UW Hospital ranked among the best

· Jul 18, 2001 Tweet

The UW-Madison Hospital was hit with a double whammy of praise last week, ranking high among some of the best hospitals in the nation.

A report released last week by the United Network for Organ Sharing, a national reviewing organization, gave high scores to University Hospital in the area of kidney, pancreas and liver transplants. The report found UW-Hospital transplant patients are living longer, and transplanted organs are lasting longer than expected.

“It looks like that on a national level for kidney and pancreas transplant we are again coming out as a leading center in the nation,” said Dr. Hans Sollinger, chair of the transplant surgery division at University Hospital.

Sollinger said UW Hospital succeeds as well as it does mainly because of more experienced doctors combined with low turnover.
“The physicians who are responsible for the transplant efforts have been a constant team for the past 20 years,” Sollinger said. “We have a lot of people on board with a lot of experience.”

The report found UW-Madison’s program is one of only three centers in the nation with a higher than expected organ survival after kidney transplants with 92.6 percent of transplanted kidneys still functioning a year later, compared to an expected 90.8 percent. The program well surpassed the expectancy rate (91.3 percent) of transplanted kidneys after three years as well, with an astounding 95.4 percent of the organs surviving.

The center also placed high marks in the number of patients who continue to live nearly three years after kidney-pancreas transplants, which is at 97.3, staggering over the expectancy, 90.4 percent.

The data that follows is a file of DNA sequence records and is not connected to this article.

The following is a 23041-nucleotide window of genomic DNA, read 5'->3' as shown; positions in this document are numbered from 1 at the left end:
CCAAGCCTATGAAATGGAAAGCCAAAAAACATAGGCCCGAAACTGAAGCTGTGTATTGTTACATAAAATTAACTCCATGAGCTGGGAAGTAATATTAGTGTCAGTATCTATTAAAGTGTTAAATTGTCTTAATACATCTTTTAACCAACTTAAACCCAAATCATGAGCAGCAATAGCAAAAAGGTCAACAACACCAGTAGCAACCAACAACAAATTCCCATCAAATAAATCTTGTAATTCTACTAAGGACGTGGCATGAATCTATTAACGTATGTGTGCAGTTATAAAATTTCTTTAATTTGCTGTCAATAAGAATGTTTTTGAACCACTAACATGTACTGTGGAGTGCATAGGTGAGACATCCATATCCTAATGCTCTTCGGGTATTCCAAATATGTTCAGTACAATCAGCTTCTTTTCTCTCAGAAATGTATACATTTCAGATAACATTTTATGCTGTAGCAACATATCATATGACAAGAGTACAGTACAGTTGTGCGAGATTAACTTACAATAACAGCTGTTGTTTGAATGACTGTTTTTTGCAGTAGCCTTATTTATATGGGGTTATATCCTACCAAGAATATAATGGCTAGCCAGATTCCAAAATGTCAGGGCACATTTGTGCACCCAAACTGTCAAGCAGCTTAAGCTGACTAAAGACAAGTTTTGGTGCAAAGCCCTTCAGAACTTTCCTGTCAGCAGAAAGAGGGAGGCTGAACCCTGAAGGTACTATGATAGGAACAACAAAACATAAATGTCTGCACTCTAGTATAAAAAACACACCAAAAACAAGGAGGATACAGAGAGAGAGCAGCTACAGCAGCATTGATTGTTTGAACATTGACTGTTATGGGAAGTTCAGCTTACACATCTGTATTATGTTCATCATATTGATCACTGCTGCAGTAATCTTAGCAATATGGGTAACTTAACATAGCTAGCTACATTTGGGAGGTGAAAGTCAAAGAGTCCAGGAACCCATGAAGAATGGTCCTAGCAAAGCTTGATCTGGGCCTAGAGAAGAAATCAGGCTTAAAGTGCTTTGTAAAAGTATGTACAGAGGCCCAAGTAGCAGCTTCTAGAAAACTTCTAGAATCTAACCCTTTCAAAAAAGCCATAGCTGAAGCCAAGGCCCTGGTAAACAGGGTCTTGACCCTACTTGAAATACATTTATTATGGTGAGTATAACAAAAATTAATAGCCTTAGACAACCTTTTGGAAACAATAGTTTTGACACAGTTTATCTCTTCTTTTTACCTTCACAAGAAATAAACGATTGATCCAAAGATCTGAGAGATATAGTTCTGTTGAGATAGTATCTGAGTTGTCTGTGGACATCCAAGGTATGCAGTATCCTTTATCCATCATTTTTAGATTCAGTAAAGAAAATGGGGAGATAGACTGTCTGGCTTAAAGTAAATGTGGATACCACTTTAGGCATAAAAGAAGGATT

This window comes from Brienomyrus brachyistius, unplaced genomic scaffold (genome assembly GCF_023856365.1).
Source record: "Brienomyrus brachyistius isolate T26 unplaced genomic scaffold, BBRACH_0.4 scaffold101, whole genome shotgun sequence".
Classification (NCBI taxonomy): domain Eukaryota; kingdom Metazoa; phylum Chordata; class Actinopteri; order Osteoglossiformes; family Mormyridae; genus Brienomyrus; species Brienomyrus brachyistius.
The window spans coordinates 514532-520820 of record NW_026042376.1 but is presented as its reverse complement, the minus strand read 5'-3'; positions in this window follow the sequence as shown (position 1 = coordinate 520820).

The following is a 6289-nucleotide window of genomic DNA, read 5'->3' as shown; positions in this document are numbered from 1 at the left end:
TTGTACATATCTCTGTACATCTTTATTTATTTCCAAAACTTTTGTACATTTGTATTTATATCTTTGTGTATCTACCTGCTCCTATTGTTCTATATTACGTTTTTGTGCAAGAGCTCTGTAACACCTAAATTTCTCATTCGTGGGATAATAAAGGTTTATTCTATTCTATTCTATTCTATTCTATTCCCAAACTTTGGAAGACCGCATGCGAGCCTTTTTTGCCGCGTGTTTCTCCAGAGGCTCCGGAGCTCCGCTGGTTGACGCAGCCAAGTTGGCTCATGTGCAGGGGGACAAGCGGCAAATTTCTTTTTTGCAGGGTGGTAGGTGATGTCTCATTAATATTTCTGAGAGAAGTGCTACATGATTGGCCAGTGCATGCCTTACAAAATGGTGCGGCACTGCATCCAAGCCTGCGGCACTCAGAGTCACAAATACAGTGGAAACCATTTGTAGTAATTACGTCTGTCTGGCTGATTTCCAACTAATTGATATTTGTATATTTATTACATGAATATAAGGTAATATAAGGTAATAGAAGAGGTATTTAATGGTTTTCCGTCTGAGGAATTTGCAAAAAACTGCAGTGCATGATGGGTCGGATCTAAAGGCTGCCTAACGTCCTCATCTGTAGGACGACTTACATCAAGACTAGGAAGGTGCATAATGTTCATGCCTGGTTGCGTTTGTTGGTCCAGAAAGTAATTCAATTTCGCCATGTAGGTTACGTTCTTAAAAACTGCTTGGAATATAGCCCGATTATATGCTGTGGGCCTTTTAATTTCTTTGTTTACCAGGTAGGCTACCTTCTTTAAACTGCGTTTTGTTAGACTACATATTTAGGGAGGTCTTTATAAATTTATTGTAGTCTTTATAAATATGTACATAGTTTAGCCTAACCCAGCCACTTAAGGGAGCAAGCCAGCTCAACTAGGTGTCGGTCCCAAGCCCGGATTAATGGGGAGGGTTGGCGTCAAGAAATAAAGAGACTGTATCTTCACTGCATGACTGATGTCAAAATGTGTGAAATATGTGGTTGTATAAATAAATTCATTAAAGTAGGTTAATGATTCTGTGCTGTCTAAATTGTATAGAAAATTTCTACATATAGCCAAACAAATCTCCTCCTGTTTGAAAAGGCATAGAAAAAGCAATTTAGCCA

“We just do a lot of things a little bit better than most [hospitals],” Sollinger said. “We didn’t do anything magic or unusual.”

The UNOS report, which Sollinger deemed “absolutely accurate,” compiles performance data for all 270 transplant centers in the United States.
But UNOS was not the only report, which gave UW-Madison high marks. A recent report by U.S. News and World Report credits University Hospital as one of the leading clinics in the nation. This report, which ranked hospitals much like it ranks colleges and universities in its annual rankings, assigned points to various schools based on how busy it is, its various specialties, successes, etc. Most hospitals, such as Johns Hopkins Hospital and the Mayo Clinic hold the top ten spots throughout, but University Hospital constantly interchanges with other lead hospitals in categories ranging from eye care to organ transplants.
The school ranked fifth in number of kidney transplants, with 226, first in kidney-pancreas transplants, with 52 and fifth in pancreas transplants with 16.

“The institutions cited in the 12th annual edition of ‘America’s Best Hospitals’ provide a degree of specialized care few community hospitals can match,” an article by reporter Avery Comarow explaining the methodology said. “This expertise is worth seeking out when quality of life, or life itself, is threatened. If you ever need to consult these rankings, you deserve the best chance of receiving the best care.”

The magazine went on to report individual standings for each of the 6,116 hospitals it reviewed looking for reputation, affiliations with medical schools, technological advances, number of procedures, number of successes and other such factors. UW-Madison ranked 33rd among best cancer centers, 23rd in treatment of digestive disorders, 21st in ear, nose and throat treatment, 47th in gynecology, 30th in heart treatment, 32nd in hormonal disorders, 46th in Kidney disorder treatment, 30th in orthopedics, 38th in reheumatology, 27th in urology and 16th in treatment for disorders pertaining to the eyes.


This article was published Jul 18, 2001 at 12:00 am and last updated Jul 18, 2001 at 12:00 am


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